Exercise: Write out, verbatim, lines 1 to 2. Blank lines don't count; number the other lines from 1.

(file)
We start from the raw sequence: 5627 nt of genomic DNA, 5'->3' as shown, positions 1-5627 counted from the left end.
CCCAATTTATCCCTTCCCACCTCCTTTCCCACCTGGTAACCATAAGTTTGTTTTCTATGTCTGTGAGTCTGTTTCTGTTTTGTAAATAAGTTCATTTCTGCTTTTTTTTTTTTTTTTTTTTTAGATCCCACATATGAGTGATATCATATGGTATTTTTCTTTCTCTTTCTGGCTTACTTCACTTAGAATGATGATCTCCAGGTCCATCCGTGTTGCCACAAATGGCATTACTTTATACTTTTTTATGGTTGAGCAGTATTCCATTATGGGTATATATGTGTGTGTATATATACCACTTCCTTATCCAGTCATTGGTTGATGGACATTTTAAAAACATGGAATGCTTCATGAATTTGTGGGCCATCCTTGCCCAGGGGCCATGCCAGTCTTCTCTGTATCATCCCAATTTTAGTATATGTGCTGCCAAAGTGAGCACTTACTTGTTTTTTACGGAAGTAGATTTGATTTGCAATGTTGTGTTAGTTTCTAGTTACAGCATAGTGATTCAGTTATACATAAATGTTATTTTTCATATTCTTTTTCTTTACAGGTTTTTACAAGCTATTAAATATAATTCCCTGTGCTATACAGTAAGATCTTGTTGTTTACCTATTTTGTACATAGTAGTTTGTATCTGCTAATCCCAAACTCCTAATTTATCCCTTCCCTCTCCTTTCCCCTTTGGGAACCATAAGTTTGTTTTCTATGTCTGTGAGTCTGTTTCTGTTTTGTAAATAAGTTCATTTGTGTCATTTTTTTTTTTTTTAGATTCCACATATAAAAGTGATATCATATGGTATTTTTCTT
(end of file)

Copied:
We start from the raw sequence: 5627 nt of genomic DNA, 5'->3' as shown, positions 1-5627 counted from the left end.
CCCAATTTATCCCTTCCCACCTCCTTTCCCACCTGGTAACCATAAGTTTGTTTTCTATGTCTGTGAGTCTGTTTCTGTTTTGTAAATAAGTTCATTTCTGCTTTTTTTTTTTTTTTTTTTTTAGATCCCACATATGAGTGATATCATATGGTATTTTTCTTTCTCTTTCTGGCTTACTTCACTTAGAATGATGATCTCCAGGTCCATCCGTGTTGCCACAAATGGCATTACTTTATACTTTTTTATGGTTGAGCAGTATTCCATTATGGGTATATATGTGTGTGTATATATACCACTTCCTTATCCAGTCATTGGTTGATGGACATTTTAAAAACATGGAATGCTTCATGAATTTGTGGGCCATCCTTGCCCAGGGGCCATGCCAGTCTTCTCTGTATCATCCCAATTTTAGTATATGTGCTGCCAAAGTGAGCACTTACTTGTTTTTTACGGAAGTAGATTTGATTTGCAATGTTGTGTTAGTTTCTAGTTACAGCATAGTGATTCAGTTATACATAAATGTTATTTTTCATATTCTTTTTCTTTACAGGTTTTTACAAGCTATTAAATATAATTCCCTGTGCTATACAGTAAGATCTTGTTGTTTACCTATTTTGTACATAGTAGTTTGTATCTGCTAATCCCAAACTCCTAATTTATCCCTTCCCTCTCCTTTCCCCTTTGGGAACCATAAGTTTGTTTTCTATGTCTGTGAGTCTGTTTCTGTTTTGTAAATAAGTTCATTTGTGTCATTTTTTTTTTTTTTAGATTCCACATATAAAAGTGATATCATATGGTATTTTTCTT